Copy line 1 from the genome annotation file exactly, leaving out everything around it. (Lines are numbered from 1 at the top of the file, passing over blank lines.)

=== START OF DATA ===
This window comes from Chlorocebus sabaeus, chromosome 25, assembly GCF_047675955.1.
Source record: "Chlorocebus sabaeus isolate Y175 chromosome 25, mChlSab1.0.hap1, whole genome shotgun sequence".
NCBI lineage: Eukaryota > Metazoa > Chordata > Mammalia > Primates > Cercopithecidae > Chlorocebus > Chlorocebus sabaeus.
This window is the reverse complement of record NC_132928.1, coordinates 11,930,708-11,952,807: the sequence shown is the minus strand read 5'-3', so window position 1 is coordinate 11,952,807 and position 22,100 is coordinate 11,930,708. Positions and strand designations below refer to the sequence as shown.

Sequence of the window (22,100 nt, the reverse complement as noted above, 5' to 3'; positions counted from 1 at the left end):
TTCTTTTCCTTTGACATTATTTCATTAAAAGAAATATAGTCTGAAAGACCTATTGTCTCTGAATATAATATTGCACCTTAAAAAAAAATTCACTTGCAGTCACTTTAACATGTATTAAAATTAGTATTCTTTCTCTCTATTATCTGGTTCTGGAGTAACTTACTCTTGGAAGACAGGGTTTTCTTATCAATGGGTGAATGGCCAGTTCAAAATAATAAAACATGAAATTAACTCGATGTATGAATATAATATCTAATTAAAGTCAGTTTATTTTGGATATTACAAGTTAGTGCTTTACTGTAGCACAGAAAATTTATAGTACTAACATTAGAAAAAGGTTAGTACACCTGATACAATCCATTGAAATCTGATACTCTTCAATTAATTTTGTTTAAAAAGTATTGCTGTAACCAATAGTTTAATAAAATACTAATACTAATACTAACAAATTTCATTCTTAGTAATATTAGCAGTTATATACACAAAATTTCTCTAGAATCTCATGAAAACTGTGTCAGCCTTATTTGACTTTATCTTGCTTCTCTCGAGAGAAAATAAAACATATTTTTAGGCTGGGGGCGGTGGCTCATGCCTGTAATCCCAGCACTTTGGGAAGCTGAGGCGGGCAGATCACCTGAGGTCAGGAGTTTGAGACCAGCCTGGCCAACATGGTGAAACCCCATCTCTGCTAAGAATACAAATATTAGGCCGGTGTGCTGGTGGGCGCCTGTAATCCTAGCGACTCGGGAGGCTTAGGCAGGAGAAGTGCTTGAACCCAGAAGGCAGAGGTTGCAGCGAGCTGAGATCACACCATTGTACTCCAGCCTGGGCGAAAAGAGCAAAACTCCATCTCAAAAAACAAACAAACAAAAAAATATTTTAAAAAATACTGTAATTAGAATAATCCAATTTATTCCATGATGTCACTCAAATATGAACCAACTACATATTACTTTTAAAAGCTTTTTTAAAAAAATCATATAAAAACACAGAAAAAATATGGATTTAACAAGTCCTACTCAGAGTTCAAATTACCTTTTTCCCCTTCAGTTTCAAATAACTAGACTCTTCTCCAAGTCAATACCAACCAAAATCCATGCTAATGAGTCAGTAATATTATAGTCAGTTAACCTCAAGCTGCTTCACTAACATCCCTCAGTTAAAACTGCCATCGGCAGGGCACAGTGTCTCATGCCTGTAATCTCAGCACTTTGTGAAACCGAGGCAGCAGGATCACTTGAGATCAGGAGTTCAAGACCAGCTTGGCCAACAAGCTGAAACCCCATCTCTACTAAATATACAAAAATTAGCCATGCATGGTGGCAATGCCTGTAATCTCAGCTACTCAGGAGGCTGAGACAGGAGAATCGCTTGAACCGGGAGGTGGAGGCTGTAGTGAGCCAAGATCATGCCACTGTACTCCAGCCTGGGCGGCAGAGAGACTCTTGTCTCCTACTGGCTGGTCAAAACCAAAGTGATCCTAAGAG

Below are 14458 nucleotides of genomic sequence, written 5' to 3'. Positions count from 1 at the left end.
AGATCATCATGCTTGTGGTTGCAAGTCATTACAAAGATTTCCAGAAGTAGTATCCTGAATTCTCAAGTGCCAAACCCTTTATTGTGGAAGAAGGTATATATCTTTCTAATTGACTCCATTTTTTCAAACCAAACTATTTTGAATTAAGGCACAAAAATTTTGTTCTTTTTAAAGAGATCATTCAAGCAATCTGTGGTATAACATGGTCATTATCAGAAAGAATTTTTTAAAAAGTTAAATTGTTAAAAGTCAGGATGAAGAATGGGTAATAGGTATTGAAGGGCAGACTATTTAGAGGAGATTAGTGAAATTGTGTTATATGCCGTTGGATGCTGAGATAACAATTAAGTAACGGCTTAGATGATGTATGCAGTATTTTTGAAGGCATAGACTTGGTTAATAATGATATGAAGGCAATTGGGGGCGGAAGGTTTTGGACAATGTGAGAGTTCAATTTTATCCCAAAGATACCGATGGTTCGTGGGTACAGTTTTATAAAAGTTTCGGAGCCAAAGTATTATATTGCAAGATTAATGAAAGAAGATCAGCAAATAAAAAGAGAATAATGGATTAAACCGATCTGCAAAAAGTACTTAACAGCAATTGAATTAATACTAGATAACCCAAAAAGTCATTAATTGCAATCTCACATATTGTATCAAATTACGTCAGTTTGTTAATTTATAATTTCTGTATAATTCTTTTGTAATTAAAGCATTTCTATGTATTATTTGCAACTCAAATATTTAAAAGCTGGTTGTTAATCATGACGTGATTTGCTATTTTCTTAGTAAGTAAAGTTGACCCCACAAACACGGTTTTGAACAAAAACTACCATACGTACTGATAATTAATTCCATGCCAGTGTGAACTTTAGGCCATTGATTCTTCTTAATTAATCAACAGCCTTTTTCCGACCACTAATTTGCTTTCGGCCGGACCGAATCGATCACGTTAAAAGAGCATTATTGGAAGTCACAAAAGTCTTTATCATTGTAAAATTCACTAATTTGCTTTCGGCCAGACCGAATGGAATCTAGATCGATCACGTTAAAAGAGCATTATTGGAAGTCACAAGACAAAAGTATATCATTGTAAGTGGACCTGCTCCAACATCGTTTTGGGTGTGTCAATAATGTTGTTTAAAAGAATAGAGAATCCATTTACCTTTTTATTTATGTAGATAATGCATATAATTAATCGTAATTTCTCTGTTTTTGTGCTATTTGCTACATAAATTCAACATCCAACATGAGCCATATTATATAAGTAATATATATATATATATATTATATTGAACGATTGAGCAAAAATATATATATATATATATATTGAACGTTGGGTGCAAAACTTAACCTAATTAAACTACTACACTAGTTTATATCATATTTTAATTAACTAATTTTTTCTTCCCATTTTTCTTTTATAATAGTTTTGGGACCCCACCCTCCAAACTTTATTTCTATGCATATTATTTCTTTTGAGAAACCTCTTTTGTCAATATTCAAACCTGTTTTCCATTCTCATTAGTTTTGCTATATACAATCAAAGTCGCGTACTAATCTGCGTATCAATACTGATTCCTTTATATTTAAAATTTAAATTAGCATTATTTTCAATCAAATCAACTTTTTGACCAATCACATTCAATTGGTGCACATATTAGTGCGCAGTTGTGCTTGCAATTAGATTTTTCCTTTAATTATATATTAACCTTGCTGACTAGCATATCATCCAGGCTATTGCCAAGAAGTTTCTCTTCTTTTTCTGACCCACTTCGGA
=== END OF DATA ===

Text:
This window comes from Chlorocebus sabaeus, chromosome 25, assembly GCF_047675955.1.